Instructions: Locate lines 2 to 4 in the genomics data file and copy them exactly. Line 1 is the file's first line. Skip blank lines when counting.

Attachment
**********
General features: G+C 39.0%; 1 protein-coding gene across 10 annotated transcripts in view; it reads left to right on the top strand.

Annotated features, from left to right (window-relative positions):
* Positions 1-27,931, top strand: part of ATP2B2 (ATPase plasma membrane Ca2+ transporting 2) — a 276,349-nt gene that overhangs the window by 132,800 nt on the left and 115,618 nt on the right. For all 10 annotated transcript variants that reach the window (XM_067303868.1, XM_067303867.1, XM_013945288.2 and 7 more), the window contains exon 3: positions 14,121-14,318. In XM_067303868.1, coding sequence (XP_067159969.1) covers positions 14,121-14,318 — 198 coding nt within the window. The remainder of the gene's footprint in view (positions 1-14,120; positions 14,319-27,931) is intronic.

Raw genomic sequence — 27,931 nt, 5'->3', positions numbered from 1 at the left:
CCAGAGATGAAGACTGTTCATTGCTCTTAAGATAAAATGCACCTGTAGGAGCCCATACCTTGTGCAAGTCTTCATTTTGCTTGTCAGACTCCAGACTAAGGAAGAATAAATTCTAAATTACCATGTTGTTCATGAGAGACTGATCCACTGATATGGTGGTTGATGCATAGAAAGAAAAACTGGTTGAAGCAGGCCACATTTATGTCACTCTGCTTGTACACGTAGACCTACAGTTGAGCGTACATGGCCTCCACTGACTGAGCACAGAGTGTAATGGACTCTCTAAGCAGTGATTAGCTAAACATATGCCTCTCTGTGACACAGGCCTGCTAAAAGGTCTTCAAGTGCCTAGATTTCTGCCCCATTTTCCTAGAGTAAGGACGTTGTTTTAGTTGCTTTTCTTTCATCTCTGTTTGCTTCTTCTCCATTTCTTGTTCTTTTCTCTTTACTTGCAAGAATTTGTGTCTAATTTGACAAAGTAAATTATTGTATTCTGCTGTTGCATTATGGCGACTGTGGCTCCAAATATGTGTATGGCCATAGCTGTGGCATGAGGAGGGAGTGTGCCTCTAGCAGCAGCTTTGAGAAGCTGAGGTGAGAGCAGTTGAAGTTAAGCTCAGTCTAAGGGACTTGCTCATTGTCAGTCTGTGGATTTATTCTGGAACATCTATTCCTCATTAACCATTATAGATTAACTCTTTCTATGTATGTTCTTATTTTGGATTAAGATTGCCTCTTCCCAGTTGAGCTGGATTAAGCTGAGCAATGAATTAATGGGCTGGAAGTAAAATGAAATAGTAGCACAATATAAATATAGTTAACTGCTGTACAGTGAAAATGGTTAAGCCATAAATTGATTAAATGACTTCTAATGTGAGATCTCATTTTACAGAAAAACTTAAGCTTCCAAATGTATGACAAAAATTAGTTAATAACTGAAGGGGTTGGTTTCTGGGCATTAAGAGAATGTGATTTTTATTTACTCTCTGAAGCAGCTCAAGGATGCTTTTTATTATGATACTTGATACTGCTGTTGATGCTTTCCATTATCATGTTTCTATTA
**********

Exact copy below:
Annotated features, from left to right (window-relative positions):
* Positions 1-27,931, top strand: part of ATP2B2 (ATPase plasma membrane Ca2+ transporting 2) — a 276,349-nt gene that overhangs the window by 132,800 nt on the left and 115,618 nt on the right. For all 10 annotated transcript variants that reach the window (XM_067303868.1, XM_067303867.1, XM_013945288.2 and 7 more), the window contains exon 3: positions 14,121-14,318. In XM_067303868.1, coding sequence (XP_067159969.1) covers positions 14,121-14,318 — 198 coding nt within the window. The remainder of the gene's footprint in view (positions 1-14,120; positions 14,319-27,931) is intronic.

Raw genomic sequence — 27,931 nt, 5'->3', positions numbered from 1 at the left: